Carlos Sainz: Monaco ‘least enjoyable podium of my career’
He took an excellent P2 finish in Monaco, but Carlos Sainz was left wondering what might have been after qualifying.
Both Ferrari drivers looked in excellent touch around the Principality on the Saturday of the Monaco weekend, with both Charles Leclerc and Sainz out-pacing Mercedes and putting themselves in the fight for pole against Max Verstappen.
Leclerc went fastest of anybody after the first runs. Sainz was a quarter of a second down, but he went purple in the first sector and he and others knew that he had the chance of getting his first pole position in Formula 1.
But Sainz’s team-mate caused the red flag to be brought out at the end of the session, after damaging his car by hitting the wall on the inside of the second part of the Swimming Pool complex.
This thwarted the chances of anyone else putting in another flying lap, which left Sainz disappointed with a P4 starting slot.
He went on to finish a comfortable second behind Verstappen in the race, but his chances of victory were slim from the outset, given how difficult it is to overtake on the streets of Monaco.
As a result, the Ferrari driver said it took him a long time to get over the anger of starting lower on the grid than he expected.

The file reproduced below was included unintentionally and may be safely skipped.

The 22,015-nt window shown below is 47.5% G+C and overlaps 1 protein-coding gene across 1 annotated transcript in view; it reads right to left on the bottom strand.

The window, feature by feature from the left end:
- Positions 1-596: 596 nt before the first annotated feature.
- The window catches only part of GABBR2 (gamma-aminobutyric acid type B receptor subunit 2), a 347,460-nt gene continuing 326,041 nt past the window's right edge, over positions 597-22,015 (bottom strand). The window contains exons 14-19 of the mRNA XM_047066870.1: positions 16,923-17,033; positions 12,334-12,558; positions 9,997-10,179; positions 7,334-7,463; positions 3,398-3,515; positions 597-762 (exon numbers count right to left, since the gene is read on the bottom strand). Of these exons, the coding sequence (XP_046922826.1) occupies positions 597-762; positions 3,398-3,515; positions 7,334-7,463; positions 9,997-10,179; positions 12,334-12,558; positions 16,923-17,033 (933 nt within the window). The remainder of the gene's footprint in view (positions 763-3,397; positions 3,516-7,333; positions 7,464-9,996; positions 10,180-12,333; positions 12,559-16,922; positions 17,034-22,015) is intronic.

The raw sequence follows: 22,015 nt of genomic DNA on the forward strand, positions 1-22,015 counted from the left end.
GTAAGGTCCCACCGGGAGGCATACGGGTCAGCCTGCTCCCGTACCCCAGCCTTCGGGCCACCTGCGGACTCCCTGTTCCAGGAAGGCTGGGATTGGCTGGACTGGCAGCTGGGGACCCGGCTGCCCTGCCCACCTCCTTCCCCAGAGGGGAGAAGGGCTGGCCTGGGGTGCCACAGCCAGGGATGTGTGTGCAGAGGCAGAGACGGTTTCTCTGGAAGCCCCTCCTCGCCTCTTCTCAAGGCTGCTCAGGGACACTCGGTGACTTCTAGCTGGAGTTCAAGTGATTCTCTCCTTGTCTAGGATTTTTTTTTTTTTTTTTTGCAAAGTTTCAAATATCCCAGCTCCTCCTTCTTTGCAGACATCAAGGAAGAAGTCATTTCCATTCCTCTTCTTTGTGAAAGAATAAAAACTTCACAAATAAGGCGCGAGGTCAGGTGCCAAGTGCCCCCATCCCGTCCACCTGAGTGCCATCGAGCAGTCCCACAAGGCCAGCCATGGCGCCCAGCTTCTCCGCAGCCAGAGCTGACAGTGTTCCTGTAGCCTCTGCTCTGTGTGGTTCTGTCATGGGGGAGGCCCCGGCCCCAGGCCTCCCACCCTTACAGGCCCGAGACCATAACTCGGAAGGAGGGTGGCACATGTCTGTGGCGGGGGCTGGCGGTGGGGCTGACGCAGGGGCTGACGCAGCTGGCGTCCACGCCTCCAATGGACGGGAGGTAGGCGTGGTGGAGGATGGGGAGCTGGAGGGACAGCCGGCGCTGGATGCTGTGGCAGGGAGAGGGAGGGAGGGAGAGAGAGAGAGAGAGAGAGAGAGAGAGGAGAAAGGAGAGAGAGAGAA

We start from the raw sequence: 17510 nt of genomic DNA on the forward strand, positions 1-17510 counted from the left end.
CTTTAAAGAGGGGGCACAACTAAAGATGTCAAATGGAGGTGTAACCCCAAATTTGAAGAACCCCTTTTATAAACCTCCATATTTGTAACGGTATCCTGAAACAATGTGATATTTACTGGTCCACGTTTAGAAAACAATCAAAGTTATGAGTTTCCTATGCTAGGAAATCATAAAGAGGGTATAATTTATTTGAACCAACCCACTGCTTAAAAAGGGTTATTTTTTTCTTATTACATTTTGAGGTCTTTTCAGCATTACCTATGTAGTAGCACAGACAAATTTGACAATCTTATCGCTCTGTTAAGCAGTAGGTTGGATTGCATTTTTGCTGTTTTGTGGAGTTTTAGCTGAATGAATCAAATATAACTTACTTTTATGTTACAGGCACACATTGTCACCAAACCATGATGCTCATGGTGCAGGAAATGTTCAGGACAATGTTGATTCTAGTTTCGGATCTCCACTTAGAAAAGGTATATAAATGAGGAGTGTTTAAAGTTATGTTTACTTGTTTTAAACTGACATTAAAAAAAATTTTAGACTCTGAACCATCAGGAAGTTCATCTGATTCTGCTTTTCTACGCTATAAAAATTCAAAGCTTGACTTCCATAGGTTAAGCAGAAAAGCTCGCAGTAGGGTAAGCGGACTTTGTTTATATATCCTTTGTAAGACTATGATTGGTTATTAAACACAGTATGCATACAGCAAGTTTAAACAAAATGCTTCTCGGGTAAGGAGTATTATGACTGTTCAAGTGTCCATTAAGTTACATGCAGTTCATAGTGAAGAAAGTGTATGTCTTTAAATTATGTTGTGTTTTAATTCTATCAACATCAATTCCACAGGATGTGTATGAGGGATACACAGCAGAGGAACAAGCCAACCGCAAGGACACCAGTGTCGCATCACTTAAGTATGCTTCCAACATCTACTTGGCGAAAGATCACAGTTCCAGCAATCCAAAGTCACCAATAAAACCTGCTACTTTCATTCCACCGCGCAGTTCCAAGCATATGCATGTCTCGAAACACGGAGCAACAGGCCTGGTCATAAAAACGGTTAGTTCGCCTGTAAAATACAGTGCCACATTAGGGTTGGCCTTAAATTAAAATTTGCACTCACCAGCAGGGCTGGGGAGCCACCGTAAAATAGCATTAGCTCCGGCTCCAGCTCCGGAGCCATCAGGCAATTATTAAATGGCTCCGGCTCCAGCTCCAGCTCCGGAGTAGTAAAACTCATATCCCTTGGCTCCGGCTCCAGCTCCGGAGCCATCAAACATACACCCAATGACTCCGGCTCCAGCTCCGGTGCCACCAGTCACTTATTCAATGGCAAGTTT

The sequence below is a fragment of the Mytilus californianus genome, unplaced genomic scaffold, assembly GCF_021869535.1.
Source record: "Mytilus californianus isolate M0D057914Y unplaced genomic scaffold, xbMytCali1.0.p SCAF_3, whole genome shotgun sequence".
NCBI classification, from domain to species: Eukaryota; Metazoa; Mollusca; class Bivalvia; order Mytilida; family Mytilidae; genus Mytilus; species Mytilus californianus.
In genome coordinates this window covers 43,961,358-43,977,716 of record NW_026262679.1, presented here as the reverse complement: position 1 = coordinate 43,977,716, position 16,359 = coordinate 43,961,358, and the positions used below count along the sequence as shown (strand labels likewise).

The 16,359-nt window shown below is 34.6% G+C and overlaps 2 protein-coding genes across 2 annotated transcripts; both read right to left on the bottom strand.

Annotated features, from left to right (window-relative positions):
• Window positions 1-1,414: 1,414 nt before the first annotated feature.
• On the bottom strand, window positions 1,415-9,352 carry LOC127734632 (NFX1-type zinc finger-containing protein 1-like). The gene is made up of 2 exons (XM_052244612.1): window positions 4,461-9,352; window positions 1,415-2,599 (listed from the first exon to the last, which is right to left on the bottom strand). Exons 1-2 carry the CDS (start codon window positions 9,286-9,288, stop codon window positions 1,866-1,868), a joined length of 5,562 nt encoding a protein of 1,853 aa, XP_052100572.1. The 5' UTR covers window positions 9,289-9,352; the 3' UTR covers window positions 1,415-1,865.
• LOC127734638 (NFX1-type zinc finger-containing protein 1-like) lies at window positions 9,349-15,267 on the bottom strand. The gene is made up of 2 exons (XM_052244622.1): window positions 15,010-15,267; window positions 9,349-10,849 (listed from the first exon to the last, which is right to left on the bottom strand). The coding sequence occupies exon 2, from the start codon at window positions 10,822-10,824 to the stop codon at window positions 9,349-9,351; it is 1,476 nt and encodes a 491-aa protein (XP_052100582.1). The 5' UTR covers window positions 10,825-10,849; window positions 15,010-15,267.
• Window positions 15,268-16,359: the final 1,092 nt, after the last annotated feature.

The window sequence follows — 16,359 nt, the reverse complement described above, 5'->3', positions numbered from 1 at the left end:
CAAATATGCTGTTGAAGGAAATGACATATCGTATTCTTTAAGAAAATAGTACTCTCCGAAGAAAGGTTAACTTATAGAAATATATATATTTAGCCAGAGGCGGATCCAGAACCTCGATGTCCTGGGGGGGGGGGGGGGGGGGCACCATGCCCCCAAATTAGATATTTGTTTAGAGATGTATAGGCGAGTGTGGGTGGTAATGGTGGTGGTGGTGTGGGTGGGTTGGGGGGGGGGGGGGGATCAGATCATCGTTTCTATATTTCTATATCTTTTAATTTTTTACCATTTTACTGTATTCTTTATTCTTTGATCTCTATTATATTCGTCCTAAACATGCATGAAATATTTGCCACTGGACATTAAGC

“Monaco is the least enjoyable podium of my career,” the Spaniard told Marca. “I was really pissed off on Sunday. What happened with Charles and all that [in qualifying].
“I remember that I didn’t recover from the disappointment for three days because it was my first chance to win a race and to take pole.”
Leclerc was due to begin on pole at his home race, but a gearbox issue on his warm-up laps on the Sunday left him distraught as he was unable to start at all.
Sainz narrowly beat his team-mate over the course of the season in the Drivers’ standings, and the pair have struck up a good relationship as they work together at Ferrari.
He knows the calibre of driver he is facing at the Scuderia, but Sainz said his understanding of his car improved as the year progressed, meaning he could get the most out of himself.
“At Ferrari, I’ve come up against one of the fastest drivers I’ve ever faced. A very complete driver,” Sainz added.
“I came from two very good years at McLaren. I wasn’t afraid to take on anyone or anything. The first half was tough.
“I had to adapt, but in the second half I started to go very fast and feel very comfortable with the car.
“That allowed me to do results and races at the level I expected of myself.”
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